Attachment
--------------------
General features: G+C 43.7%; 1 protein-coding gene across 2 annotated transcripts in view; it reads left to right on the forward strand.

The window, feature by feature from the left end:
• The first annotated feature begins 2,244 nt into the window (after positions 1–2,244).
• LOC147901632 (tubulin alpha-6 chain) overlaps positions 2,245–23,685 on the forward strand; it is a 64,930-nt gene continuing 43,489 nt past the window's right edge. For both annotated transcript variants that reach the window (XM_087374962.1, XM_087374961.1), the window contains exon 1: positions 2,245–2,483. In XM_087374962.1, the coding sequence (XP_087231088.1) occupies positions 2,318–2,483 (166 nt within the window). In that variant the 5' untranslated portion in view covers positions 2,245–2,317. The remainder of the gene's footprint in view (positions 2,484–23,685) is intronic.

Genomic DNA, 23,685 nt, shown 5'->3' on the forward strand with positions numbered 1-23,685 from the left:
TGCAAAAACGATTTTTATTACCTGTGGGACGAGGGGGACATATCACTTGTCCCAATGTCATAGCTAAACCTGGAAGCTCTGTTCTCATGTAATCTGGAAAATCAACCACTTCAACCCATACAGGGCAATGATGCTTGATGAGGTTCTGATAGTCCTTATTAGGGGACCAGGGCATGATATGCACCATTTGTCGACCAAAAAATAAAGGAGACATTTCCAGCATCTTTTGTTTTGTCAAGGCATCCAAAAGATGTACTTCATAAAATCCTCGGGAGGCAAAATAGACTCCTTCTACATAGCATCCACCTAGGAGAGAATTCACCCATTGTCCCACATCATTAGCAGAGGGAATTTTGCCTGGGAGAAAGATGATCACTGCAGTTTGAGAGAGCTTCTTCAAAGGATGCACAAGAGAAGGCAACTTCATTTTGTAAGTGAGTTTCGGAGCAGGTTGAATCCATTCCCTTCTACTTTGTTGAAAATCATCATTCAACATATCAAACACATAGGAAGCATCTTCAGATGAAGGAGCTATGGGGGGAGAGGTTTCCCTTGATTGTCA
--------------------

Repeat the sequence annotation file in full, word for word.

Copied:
General features: G+C 43.7%; 1 protein-coding gene across 2 annotated transcripts in view; it reads left to right on the forward strand.

The window, feature by feature from the left end:
• The first annotated feature begins 2,244 nt into the window (after positions 1–2,244).
• LOC147901632 (tubulin alpha-6 chain) overlaps positions 2,245–23,685 on the forward strand; it is a 64,930-nt gene continuing 43,489 nt past the window's right edge. For both annotated transcript variants that reach the window (XM_087374962.1, XM_087374961.1), the window contains exon 1: positions 2,245–2,483. In XM_087374962.1, the coding sequence (XP_087231088.1) occupies positions 2,318–2,483 (166 nt within the window). In that variant the 5' untranslated portion in view covers positions 2,245–2,317. The remainder of the gene's footprint in view (positions 2,484–23,685) is intronic.

Genomic DNA, 23,685 nt, shown 5'->3' on the forward strand with positions numbered 1-23,685 from the left:
TGCAAAAACGATTTTTATTACCTGTGGGACGAGGGGGACATATCACTTGTCCCAATGTCATAGCTAAACCTGGAAGCTCTGTTCTCATGTAATCTGGAAAATCAACCACTTCAACCCATACAGGGCAATGATGCTTGATGAGGTTCTGATAGTCCTTATTAGGGGACCAGGGCATGATATGCACCATTTGTCGACCAAAAAATAAAGGAGACATTTCCAGCATCTTTTGTTTTGTCAAGGCATCCAAAAGATGTACTTCATAAAATCCTCGGGAGGCAAAATAGACTCCTTCTACATAGCATCCACCTAGGAGAGAATTCACCCATTGTCCCACATCATTAGCAGAGGGAATTTTGCCTGGGAGAAAGATGATCACTGCAGTTTGAGAGAGCTTCTTCAAAGGATGCACAAGAGAAGGCAACTTCATTTTGTAAGTGAGTTTCGGAGCAGGTTGAATCCATTCCCTTCTACTTTGTTGAAAATCATCATTCAACATATCAAACACATAGGAAGCATCTTCAGATGAAGGAGCTATGGGGGGAGAGGTTTCCCTTGATTGTCA